In Vermont, the Head Start Association offers mental health consultation and home visiting services through a telehealth platform. Head Start programs in Maine asked their teachers to choose an online platform that allows them to maintain a relationship with children and families and to ensure that their basic needs are met. Some teachers have produced teaching videos for parents to use with their children; others hold regular virtual meet togethers with families.
The status of the ECE workforce varies greatly by region and provider type. Nationally, Head Start programs have received funding by the CARES Act during this crisis, keeping their programs and workforce intact. Vermont implemented a unique financial stabilization program at the start of the pandemic, allowing childcare centers to apply for financial assistance if they are in imminent risk of failure. There is great concern over how many will reopen and if the workforce will return if they do. In addition, states have been grappling with how to support the current and future workforce's education needs. Alliance members discussed efforts to support the ECE workforce in their states.
Maine Department of Education holds weekly virtual meetings for every department, including early childhood, to support content specialists and keep them up to date about what is happening at the state level. Rhode Island and Vermont are using virtual learning platforms to meet the professional development needs of their ECE workforce. And in New York, the NY Early Childhood Professional Development Institute launched a blog for the workforce that offers resources, teacher selfcare tips, and remote learning strategies.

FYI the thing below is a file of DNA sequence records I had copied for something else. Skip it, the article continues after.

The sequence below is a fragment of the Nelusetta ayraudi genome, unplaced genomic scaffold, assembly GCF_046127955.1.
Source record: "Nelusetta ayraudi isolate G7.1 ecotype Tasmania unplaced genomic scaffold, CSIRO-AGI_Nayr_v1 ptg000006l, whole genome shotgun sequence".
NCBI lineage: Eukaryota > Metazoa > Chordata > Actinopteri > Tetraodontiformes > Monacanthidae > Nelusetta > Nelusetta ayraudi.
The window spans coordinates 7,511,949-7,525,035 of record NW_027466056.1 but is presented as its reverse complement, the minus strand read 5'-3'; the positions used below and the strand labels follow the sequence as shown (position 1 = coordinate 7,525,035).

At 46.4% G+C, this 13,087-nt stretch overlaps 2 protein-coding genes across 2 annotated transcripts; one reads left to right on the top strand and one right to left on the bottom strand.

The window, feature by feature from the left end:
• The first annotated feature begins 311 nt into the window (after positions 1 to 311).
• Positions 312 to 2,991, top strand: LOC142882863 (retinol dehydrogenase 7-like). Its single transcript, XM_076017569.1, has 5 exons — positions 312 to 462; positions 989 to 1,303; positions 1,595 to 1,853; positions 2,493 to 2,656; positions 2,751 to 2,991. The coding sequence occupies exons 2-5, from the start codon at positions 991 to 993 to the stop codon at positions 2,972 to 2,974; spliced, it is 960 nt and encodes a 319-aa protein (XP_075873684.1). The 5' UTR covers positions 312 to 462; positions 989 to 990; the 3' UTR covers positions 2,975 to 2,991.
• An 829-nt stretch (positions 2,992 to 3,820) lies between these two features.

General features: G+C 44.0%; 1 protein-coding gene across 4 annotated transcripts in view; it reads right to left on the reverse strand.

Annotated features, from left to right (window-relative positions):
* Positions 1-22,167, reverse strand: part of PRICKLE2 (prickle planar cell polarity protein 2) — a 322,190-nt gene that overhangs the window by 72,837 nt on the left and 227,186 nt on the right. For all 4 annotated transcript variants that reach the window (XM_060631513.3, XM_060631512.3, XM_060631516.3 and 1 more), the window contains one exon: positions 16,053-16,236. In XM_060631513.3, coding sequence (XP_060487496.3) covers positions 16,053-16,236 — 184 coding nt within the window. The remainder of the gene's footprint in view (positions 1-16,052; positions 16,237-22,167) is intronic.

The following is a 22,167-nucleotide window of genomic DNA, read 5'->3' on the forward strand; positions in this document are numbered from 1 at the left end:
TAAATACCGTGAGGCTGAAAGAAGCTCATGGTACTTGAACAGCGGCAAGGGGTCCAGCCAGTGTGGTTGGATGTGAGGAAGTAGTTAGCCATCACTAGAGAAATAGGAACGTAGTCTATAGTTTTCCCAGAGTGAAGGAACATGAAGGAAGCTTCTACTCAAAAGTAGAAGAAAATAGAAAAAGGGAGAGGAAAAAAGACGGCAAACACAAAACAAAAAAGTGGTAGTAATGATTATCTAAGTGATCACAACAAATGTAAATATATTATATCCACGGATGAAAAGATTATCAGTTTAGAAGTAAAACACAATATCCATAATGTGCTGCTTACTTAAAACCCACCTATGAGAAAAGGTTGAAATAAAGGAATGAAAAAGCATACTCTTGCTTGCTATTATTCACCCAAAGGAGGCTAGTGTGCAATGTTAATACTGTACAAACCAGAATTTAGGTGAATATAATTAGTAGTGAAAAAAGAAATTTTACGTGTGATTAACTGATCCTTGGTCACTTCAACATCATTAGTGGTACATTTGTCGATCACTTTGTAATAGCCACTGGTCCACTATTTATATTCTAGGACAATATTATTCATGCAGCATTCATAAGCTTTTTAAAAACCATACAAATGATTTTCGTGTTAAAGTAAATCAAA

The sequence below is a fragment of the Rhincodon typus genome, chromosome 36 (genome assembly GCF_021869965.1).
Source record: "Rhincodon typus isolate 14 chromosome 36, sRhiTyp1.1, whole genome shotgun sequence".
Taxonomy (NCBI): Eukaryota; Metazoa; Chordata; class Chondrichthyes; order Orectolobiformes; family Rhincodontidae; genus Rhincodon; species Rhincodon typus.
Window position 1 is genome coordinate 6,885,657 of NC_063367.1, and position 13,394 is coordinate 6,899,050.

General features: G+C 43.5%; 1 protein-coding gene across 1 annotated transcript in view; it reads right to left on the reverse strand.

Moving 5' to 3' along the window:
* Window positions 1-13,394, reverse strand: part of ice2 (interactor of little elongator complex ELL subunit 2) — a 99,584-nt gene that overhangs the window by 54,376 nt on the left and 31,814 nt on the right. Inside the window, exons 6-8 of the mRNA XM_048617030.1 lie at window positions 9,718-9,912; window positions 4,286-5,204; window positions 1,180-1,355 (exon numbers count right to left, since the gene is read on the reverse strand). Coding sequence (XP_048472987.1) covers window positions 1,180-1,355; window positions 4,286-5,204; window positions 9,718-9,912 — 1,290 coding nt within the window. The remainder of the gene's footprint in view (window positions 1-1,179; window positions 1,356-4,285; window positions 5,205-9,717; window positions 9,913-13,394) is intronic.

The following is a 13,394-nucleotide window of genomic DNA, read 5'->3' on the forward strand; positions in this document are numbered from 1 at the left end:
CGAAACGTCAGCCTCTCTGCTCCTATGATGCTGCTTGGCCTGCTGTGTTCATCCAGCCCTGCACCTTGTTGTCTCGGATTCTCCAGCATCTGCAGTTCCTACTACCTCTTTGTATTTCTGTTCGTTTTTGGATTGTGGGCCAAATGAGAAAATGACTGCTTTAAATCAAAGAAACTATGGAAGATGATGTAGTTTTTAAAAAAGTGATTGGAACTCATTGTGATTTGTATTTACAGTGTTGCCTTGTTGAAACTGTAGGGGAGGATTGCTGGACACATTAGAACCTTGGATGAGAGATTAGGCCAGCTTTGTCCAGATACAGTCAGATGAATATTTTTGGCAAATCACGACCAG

As states plan to reopen their ECE centers, they face challenges that range from maintaining the health and safety of their children, families, and workforce, to ensuring there are enough workers to meet families' ECE needs. Alliance members shared the strategies they and their colleagues are using to address these issues.
In New York, the NY Early Childhood Professional Development Institute created the ECE Employment Network that matches job seekers with employers. They also conducted a survey, sent to 20,000 ECE providers, to learn about their concerns. The results of the survey, which yielded 3,000 responses over a couple of weeks, are being analyzed and will help inform reopening plans.
In Maine, Barbara Moody, Child and Family Services Director for Midcoast Maine Community Action, reports that her state's professional development network, Maine Roads to Quality, provided guidelines for reopening schools served under the Office of Children and Families. In addition, they are allowing extra time for ECE programs to meet licensing education requirements, complete background checks for new teachers, and comply with teacher-student ratios.
Although Head Start programs will begin to open this summer, they will not be fully functional until the fall. “We have Plans A, B, C, and D [for September], because we don't know what the circumstances will be,” Moody said. If the current CDC recommendations stand, she explained that her program will only be allowed 10 children per class, which would mean 20 groups of children for 14 classrooms. “We hope to be able to do as much as we can for families,” she said. “We don't want to have less than full-time preschool, but in some cases we may have to because we just don't have the space.”
Learn more about the REL Northeast & Islands Early Childhood Workforce Development Research Alliance.